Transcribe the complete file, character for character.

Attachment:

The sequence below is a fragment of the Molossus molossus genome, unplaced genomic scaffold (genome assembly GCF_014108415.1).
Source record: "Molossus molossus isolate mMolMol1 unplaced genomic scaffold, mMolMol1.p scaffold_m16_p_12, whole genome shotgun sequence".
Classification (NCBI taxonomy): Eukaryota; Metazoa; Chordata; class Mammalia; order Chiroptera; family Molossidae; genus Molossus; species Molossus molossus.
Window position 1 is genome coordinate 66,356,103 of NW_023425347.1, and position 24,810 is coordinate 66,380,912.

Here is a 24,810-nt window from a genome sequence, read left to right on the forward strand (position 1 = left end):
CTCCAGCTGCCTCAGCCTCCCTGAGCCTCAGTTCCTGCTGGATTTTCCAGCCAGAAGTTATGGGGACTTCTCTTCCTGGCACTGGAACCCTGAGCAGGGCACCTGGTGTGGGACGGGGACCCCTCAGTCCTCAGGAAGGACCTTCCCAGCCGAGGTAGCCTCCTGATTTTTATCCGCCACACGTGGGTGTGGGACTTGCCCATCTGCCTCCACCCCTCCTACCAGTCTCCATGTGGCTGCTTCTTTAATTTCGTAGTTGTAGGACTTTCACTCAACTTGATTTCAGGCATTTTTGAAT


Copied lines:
The sequence below is a fragment of the Molossus molossus genome, unplaced genomic scaffold (genome assembly GCF_014108415.1).
Source record: "Molossus molossus isolate mMolMol1 unplaced genomic scaffold, mMolMol1.p scaffold_m16_p_12, whole genome shotgun sequence".
Classification (NCBI taxonomy): Eukaryota; Metazoa; Chordata; class Mammalia; order Chiroptera; family Molossidae; genus Molossus; species Molossus molossus.
Window position 1 is genome coordinate 66,356,103 of NW_023425347.1, and position 24,810 is coordinate 66,380,912.

Here is a 24,810-nt window from a genome sequence, read left to right on the forward strand (position 1 = left end):
CTCCAGCTGCCTCAGCCTCCCTGAGCCTCAGTTCCTGCTGGATTTTCCAGCCAGAAGTTATGGGGACTTCTCTTCCTGGCACTGGAACCCTGAGCAGGGCACCTGGTGTGGGACGGGGACCCCTCAGTCCTCAGGAAGGACCTTCCCAGCCGAGGTAGCCTCCTGATTTTTATCCGCCACACGTGGGTGTGGGACTTGCCCATCTGCCTCCACCCCTCCTACCAGTCTCCATGTGGCTGCTTCTTTAATTTCGTAGTTGTAGGACTTTCACTCAACTTGATTTCAGGCATTTTTGAAT